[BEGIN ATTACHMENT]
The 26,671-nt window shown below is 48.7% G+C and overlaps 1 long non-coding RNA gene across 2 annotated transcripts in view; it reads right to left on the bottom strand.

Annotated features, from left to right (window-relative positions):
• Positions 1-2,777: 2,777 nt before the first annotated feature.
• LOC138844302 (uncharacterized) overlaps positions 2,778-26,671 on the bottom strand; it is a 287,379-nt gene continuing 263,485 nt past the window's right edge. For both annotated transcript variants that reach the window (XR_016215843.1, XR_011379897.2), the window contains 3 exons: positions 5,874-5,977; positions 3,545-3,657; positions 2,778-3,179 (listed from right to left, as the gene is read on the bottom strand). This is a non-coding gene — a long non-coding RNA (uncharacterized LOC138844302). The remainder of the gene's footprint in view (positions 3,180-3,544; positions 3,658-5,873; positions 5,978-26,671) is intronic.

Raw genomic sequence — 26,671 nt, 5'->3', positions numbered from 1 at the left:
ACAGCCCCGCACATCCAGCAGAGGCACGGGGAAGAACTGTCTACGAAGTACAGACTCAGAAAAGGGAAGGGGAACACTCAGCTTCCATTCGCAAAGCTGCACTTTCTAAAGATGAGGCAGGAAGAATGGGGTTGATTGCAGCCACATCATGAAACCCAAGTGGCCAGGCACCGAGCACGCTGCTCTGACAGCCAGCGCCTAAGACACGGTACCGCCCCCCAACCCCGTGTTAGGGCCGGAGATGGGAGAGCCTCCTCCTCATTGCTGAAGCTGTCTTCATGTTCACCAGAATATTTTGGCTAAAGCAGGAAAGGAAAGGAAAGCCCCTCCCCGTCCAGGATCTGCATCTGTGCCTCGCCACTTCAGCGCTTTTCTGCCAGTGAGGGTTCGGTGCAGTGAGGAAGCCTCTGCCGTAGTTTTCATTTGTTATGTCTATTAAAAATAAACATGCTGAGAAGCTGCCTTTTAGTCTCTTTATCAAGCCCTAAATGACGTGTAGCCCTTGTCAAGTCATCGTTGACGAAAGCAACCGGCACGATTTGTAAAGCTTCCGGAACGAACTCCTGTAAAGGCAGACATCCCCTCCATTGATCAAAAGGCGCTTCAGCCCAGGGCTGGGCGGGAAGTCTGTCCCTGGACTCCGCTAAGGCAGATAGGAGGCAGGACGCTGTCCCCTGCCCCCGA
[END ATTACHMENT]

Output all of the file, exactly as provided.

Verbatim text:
The 26,671-nt window shown below is 48.7% G+C and overlaps 1 long non-coding RNA gene across 2 annotated transcripts in view; it reads right to left on the bottom strand.

Annotated features, from left to right (window-relative positions):
• Positions 1-2,777: 2,777 nt before the first annotated feature.
• LOC138844302 (uncharacterized) overlaps positions 2,778-26,671 on the bottom strand; it is a 287,379-nt gene continuing 263,485 nt past the window's right edge. For both annotated transcript variants that reach the window (XR_016215843.1, XR_011379897.2), the window contains 3 exons: positions 5,874-5,977; positions 3,545-3,657; positions 2,778-3,179 (listed from right to left, as the gene is read on the bottom strand). This is a non-coding gene — a long non-coding RNA (uncharacterized LOC138844302). The remainder of the gene's footprint in view (positions 3,180-3,544; positions 3,658-5,873; positions 5,978-26,671) is intronic.

Raw genomic sequence — 26,671 nt, 5'->3', positions numbered from 1 at the left:
ACAGCCCCGCACATCCAGCAGAGGCACGGGGAAGAACTGTCTACGAAGTACAGACTCAGAAAAGGGAAGGGGAACACTCAGCTTCCATTCGCAAAGCTGCACTTTCTAAAGATGAGGCAGGAAGAATGGGGTTGATTGCAGCCACATCATGAAACCCAAGTGGCCAGGCACCGAGCACGCTGCTCTGACAGCCAGCGCCTAAGACACGGTACCGCCCCCCAACCCCGTGTTAGGGCCGGAGATGGGAGAGCCTCCTCCTCATTGCTGAAGCTGTCTTCATGTTCACCAGAATATTTTGGCTAAAGCAGGAAAGGAAAGGAAAGCCCCTCCCCGTCCAGGATCTGCATCTGTGCCTCGCCACTTCAGCGCTTTTCTGCCAGTGAGGGTTCGGTGCAGTGAGGAAGCCTCTGCCGTAGTTTTCATTTGTTATGTCTATTAAAAATAAACATGCTGAGAAGCTGCCTTTTAGTCTCTTTATCAAGCCCTAAATGACGTGTAGCCCTTGTCAAGTCATCGTTGACGAAAGCAACCGGCACGATTTGTAAAGCTTCCGGAACGAACTCCTGTAAAGGCAGACATCCCCTCCATTGATCAAAAGGCGCTTCAGCCCAGGGCTGGGCGGGAAGTCTGTCCCTGGACTCCGCTAAGGCAGATAGGAGGCAGGACGCTGTCCCCTGCCCCCGA